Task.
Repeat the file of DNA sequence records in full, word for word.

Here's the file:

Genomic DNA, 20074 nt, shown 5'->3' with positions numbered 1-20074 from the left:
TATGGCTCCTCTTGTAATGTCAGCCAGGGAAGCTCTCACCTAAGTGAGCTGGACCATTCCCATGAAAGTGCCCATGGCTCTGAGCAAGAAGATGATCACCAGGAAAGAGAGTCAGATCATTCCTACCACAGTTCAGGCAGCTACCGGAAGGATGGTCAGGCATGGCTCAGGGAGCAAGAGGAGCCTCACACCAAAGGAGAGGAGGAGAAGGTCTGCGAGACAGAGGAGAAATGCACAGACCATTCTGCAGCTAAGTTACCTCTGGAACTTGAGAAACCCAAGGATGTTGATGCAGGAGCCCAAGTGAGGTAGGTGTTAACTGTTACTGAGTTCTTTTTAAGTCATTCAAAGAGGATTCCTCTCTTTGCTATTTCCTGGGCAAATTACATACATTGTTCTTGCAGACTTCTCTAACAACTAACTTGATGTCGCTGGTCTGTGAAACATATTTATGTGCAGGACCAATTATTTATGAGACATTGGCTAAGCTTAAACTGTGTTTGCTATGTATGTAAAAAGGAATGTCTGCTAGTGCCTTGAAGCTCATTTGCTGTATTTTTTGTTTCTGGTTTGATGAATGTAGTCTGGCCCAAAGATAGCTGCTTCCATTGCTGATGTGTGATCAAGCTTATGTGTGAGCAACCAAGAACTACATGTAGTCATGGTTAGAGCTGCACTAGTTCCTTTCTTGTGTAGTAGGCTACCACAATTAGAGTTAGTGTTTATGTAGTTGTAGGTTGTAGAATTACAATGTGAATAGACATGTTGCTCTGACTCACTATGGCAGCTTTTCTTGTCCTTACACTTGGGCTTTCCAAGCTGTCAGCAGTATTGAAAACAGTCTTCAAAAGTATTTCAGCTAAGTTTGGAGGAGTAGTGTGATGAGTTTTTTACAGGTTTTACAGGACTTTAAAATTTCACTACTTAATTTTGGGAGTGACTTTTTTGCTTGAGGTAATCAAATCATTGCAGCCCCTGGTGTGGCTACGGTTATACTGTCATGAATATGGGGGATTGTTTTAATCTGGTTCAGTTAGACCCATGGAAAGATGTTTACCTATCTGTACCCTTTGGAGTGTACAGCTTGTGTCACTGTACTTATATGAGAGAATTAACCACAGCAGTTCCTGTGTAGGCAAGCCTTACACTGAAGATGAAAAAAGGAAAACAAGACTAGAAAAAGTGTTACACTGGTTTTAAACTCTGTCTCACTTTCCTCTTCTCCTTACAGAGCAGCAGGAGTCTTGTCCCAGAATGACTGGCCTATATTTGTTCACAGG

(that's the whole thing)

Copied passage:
Genomic DNA, 20074 nt, shown 5'->3' with positions numbered 1-20074 from the left:
TATGGCTCCTCTTGTAATGTCAGCCAGGGAAGCTCTCACCTAAGTGAGCTGGACCATTCCCATGAAAGTGCCCATGGCTCTGAGCAAGAAGATGATCACCAGGAAAGAGAGTCAGATCATTCCTACCACAGTTCAGGCAGCTACCGGAAGGATGGTCAGGCATGGCTCAGGGAGCAAGAGGAGCCTCACACCAAAGGAGAGGAGGAGAAGGTCTGCGAGACAGAGGAGAAATGCACAGACCATTCTGCAGCTAAGTTACCTCTGGAACTTGAGAAACCCAAGGATGTTGATGCAGGAGCCCAAGTGAGGTAGGTGTTAACTGTTACTGAGTTCTTTTTAAGTCATTCAAAGAGGATTCCTCTCTTTGCTATTTCCTGGGCAAATTACATACATTGTTCTTGCAGACTTCTCTAACAACTAACTTGATGTCGCTGGTCTGTGAAACATATTTATGTGCAGGACCAATTATTTATGAGACATTGGCTAAGCTTAAACTGTGTTTGCTATGTATGTAAAAAGGAATGTCTGCTAGTGCCTTGAAGCTCATTTGCTGTATTTTTTGTTTCTGGTTTGATGAATGTAGTCTGGCCCAAAGATAGCTGCTTCCATTGCTGATGTGTGATCAAGCTTATGTGTGAGCAACCAAGAACTACATGTAGTCATGGTTAGAGCTGCACTAGTTCCTTTCTTGTGTAGTAGGCTACCACAATTAGAGTTAGTGTTTATGTAGTTGTAGGTTGTAGAATTACAATGTGAATAGACATGTTGCTCTGACTCACTATGGCAGCTTTTCTTGTCCTTACACTTGGGCTTTCCAAGCTGTCAGCAGTATTGAAAACAGTCTTCAAAAGTATTTCAGCTAAGTTTGGAGGAGTAGTGTGATGAGTTTTTTACAGGTTTTACAGGACTTTAAAATTTCACTACTTAATTTTGGGAGTGACTTTTTTGCTTGAGGTAATCAAATCATTGCAGCCCCTGGTGTGGCTACGGTTATACTGTCATGAATATGGGGGATTGTTTTAATCTGGTTCAGTTAGACCCATGGAAAGATGTTTACCTATCTGTACCCTTTGGAGTGTACAGCTTGTGTCACTGTACTTATATGAGAGAATTAACCACAGCAGTTCCTGTGTAGGCAAGCCTTACACTGAAGATGAAAAAAGGAAAACAAGACTAGAAAAAGTGTTACACTGGTTTTAAACTCTGTCTCACTTTCCTCTTCTCCTTACAGAGCAGCAGGAGTCTTGTCCCAGAATGACTGGCCTATATTTGTTCACAGG